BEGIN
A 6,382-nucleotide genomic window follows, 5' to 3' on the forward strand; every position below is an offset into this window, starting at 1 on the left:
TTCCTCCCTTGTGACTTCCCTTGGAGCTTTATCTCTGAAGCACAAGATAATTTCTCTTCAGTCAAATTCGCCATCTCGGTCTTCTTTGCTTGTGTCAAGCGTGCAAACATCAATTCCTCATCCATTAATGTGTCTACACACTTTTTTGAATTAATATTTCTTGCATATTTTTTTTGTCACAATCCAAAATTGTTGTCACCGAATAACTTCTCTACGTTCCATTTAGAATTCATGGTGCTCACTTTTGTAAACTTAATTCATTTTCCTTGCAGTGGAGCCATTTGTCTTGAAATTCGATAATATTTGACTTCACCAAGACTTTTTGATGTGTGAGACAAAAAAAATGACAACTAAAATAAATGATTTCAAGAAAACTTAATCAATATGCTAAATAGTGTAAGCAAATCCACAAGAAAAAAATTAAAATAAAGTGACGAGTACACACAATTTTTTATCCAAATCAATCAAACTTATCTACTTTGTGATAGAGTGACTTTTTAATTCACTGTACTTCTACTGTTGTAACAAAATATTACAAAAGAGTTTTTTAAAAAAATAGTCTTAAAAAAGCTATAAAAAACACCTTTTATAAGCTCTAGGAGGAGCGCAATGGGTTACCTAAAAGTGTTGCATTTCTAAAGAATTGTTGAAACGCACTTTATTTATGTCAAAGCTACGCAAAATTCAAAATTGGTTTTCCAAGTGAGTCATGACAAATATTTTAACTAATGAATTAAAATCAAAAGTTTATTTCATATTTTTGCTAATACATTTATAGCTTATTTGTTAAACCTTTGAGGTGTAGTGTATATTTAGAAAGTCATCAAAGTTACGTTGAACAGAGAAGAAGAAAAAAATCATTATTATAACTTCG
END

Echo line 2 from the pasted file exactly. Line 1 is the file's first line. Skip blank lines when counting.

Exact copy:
TTCCTCCCTTGTGACTTCCCTTGGAGCTTTATCTCTGAAGCACAAGATAATTTCTCTTCAGTCAAATTCGCCATCTCGGTCTTCTTTGCTTGTGTCAAGCGTGCAAACATCAATTCCTCATCCATTAATGTGTCTACACACTTTTTTGAATTAATATTTCTTGCATATTTTTTTTGTCACAATCCAAAATTGTTGTCACCGAATAACTTCTCTACGTTCCATTTAGAATTCATGGTGCTCACTTTTGTAAACTTAATTCATTTTCCTTGCAGTGGAGCCATTTGTCTTGAAATTCGATAATATTTGACTTCACCAAGACTTTTTGATGTGTGAGACAAAAAAAATGACAACTAAAATAAATGATTTCAAGAAAACTTAATCAATATGCTAAATAGTGTAAGCAAATCCACAAGAAAAAAATTAAAATAAAGTGACGAGTACACACAATTTTTTATCCAAATCAATCAAACTTATCTACTTTGTGATAGAGTGACTTTTTAATTCACTGTACTTCTACTGTTGTAACAAAATATTACAAAAGAGTTTTTTAAAAAAATAGTCTTAAAAAAGCTATAAAAAACACCTTTTATAAGCTCTAGGAGGAGCGCAATGGGTTACCTAAAAGTGTTGCATTTCTAAAGAATTGTTGAAACGCACTTTATTTATGTCAAAGCTACGCAAAATTCAAAATTGGTTTTCCAAGTGAGTCATGACAAATATTTTAACTAATGAATTAAAATCAAAAGTTTATTTCATATTTTTGCTAATACATTTATAGCTTATTTGTTAAACCTTTGAGGTGTAGTGTATATTTAGAAAGTCATCAAAGTTACGTTGAACAGAGAAGAAGAAAAAAATCATTATTATAACTTCG